In the famous book “Raheeq Al-Makhtoom”, which is the most popular biography of Prophet Muhammad (s.a.w.s), the book covers the story (among many others) of the start of idol worship in the land of Arabia. The book mentions that after Prophet Ibraheem (A.S.) and Prophet Ismaeel’s (A.S.) deaths, most people continued to follow the teachings of these two prophets that primarily centered on the belief in monotheism (belief in One God, Allah). However, with the passage of time, people in Arabia started to deviate from this core belief and then during the time of a person named Amr bin Luhai, things took a turn for the worse. Amr was the chief of the Khuza’a tribe and was known to be a righteous person of the times and was well respected by his tribesmen. He used to visit Syria frequently for business and trade. During his trips, he noticed people worshiping idols as a means to reach Allah. He didn’t see this as inappropriate and on his way back brought an idol named Hubal and placed it in the middle of Kaaba in Makkah. Accordingly, he started worshiping it and instructed his tribesmen to do the same. This eventually turned into a full fledged practice that spread all over Arabia and beyond (due to the influence of his tribe and them being in Makkah.)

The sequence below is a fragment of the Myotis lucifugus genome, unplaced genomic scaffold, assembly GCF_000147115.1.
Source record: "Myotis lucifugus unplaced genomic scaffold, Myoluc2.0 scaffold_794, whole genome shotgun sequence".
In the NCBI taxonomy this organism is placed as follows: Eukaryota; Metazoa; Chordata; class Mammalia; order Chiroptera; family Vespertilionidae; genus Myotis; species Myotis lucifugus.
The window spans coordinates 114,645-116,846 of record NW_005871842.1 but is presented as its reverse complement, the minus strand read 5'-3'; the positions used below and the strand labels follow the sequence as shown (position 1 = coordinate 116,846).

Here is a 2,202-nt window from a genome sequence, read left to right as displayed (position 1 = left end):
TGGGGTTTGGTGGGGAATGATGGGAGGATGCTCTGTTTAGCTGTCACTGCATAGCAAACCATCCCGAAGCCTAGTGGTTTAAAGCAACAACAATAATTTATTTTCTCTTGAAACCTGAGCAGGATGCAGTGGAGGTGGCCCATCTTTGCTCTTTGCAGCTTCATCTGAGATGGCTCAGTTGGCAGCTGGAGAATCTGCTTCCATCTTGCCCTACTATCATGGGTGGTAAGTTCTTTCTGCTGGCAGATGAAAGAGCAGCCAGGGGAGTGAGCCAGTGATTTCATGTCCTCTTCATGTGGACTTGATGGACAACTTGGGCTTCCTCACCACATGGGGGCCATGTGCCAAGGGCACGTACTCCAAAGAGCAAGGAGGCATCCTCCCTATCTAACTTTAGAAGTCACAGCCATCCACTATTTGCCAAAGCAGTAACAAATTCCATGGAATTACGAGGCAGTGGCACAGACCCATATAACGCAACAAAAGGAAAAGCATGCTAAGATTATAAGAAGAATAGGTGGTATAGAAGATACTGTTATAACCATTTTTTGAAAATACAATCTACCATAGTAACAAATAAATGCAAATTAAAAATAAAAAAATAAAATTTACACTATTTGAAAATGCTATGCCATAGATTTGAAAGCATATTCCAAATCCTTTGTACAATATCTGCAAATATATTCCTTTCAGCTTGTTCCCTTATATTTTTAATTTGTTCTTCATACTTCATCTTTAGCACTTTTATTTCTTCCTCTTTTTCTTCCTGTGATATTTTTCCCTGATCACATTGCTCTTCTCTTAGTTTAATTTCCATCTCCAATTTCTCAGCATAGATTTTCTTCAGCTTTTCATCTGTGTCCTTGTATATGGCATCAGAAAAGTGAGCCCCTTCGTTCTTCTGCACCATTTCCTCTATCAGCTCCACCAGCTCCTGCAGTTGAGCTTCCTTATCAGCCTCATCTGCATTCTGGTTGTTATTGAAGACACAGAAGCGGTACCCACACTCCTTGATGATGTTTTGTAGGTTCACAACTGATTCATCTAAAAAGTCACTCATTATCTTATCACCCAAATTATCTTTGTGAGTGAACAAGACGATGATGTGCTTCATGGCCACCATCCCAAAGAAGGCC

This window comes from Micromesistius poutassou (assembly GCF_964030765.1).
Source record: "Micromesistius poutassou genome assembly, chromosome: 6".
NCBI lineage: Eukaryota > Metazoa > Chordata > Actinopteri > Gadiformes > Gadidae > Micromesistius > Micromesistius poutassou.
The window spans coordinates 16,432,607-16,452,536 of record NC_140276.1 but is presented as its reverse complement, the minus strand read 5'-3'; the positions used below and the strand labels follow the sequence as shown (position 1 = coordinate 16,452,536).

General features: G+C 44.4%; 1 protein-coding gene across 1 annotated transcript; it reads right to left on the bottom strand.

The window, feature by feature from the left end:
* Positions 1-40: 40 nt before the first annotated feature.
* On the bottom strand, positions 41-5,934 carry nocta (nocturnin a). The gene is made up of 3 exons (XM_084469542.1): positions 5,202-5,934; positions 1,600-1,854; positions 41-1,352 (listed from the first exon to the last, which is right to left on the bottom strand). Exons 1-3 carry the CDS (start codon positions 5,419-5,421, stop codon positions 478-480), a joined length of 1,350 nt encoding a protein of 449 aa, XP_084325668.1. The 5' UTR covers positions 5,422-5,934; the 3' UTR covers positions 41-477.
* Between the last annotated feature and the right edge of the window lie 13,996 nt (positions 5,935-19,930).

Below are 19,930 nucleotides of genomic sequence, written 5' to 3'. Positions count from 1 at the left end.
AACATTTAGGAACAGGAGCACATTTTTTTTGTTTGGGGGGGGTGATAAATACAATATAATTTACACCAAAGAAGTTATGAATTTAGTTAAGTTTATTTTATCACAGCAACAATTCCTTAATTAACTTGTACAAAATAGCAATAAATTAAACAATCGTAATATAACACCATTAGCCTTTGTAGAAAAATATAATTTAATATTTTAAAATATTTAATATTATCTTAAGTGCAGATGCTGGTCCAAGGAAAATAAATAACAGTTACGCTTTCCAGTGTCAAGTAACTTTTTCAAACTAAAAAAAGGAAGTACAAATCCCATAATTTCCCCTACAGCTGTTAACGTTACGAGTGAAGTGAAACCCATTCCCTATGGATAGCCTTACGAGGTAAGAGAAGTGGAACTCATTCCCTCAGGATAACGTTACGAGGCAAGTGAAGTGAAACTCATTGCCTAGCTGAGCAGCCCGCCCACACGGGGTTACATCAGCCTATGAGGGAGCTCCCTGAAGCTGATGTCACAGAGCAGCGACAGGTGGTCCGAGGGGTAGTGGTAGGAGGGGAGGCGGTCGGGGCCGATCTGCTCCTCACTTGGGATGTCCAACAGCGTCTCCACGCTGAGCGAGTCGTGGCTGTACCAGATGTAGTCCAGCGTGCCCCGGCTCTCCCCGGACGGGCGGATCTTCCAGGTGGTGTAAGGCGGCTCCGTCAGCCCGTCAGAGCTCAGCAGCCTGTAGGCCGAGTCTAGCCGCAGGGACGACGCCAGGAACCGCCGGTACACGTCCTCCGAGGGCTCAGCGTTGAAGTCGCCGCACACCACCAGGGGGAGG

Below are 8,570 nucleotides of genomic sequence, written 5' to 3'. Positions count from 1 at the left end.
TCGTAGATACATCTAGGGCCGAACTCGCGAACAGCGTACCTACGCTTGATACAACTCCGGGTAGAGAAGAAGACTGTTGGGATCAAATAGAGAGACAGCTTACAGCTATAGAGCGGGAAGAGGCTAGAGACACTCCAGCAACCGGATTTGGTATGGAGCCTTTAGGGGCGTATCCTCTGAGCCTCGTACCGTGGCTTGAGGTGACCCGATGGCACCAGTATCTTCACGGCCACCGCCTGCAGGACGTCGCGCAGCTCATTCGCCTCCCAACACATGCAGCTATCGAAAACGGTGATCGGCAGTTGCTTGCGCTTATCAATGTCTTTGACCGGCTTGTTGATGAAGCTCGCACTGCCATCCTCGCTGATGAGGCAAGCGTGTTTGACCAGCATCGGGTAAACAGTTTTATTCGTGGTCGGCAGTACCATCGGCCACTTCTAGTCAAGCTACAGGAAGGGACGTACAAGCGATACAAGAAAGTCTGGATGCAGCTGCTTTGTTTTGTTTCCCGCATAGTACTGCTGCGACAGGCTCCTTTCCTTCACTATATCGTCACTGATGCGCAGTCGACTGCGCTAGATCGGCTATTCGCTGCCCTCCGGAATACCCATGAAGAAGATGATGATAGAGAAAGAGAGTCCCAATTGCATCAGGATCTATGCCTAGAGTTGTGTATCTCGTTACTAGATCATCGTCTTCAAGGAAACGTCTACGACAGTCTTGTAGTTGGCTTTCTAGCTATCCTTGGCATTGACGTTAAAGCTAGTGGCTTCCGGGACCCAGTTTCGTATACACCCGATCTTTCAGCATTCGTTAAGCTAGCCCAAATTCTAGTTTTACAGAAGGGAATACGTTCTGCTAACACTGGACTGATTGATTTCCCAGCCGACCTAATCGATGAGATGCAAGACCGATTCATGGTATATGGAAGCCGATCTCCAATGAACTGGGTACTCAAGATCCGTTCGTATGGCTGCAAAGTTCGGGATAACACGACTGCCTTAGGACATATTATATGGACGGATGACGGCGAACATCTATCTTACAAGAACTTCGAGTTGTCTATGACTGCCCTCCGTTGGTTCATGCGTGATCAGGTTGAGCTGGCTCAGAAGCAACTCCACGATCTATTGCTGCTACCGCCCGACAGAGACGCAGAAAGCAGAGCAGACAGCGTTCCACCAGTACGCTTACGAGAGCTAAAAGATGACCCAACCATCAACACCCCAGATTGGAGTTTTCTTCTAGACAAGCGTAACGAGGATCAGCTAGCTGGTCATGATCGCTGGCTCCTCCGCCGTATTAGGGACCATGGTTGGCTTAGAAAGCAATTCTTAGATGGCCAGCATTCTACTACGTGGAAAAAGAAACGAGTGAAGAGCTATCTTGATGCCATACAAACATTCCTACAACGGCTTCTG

Eventually, this led to more prominent idols spread all over Arabia with one named Al-Mushallah in the area near the Red Sea, Al-Laat in the area of the present city of Taif, Al-Uzza in the valley of Nakhlah, and so on. Amr bin Luhai is also known to have dug up old idols (Wadd, Suwa‘, Yaguth, Ya‘uk and Nasr) from the times of Prophet Noah that are also mentioned in the Quran. Eventually, as time passed, idols made their way in most people’s homes and other places of worship and thus the practice was completely rooted in people’s daily lives when Prophet Muhammad was born.